Thousands of similar lawsuits have been filed against computer makers.

In the first to reach a jury, IBM in March won a lawsuit filed by Urbanski, who accused the computer giant of negligence in designing keyboards and warning users about the injuries.


Bomb Squad Explodes Grenade Found Outside Albuquerque Paper

ALBUQUERQUE (AP) _ The police bomb squad exploded a hand grenade that was discovered in a newspaper vending box outside the Albuquerque Journal.

The device had no detonating pin, and authorities said they weren’t sure whether it would have gone off.

Circulation worker Andrea Barnes said she found the grenade April 25.

Bomb squad Sgt. Ben Wyne said a note, partly written in German, was attached to the grenade. He declined to reveal what it said.

Officer Gary Faerber, dressed in a black protective suit, used a 15-foot-long pole to carefully remove a few newspapers from the box. When he saw there were no wires attached to the grenade, he reached in and removed it. He placed it in a plastic bucket and carried it to a field across the street, where it was destroyed by an explosive countercharge.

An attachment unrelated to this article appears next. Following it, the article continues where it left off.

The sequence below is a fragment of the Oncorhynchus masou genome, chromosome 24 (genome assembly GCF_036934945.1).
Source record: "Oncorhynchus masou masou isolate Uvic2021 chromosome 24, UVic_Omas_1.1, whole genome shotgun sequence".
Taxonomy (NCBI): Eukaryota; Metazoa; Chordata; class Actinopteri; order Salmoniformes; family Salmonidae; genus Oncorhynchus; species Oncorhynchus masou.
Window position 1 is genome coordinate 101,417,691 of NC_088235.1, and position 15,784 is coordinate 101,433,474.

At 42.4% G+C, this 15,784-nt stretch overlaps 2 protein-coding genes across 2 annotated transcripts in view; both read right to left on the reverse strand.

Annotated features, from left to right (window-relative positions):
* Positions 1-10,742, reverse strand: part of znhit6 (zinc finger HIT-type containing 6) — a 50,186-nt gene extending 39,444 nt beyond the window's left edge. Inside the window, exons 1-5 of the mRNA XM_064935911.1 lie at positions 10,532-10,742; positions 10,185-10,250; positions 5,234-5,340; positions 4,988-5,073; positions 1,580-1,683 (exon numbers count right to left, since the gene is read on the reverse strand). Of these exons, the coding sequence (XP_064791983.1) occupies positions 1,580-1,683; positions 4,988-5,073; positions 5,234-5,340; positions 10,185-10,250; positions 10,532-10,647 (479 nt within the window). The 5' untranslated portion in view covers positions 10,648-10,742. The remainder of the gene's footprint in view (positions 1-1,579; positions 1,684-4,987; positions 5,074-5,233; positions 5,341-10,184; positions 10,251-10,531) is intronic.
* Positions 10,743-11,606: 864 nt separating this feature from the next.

The Journal’s newsroom, located near the front of the building and close to the box, was evacuated. The rest of the building was not.


Electrical `Flashover’ Injures Five At Star-Ledger Plant

PISCATAWAY, N.J. (AP) _ An electrical ``flashover″ during a routine maintenance procedure at The Star-Ledger of Newark’s printing plant burned five workers, two critically.

Utility and newspaper officials described the problem as a sudden electrical discharge that occurred when the plant’s electricity was about to be shut off to allow the maintenance work.

The incident, which happened the morning of April 30, was confined to the plant’s control room.

The flashover produced heavy smoke but no fire, officials said.

Four of the injured worked for Public Service Electric & Gas Co. The fifth worker was employed by Schoonover Electrical Co., a permanent maintenance subcontractor with the newspaper.

The cause of the accident was under investigation.

Editor Jim Willse said the accident would not cause any production disruptions.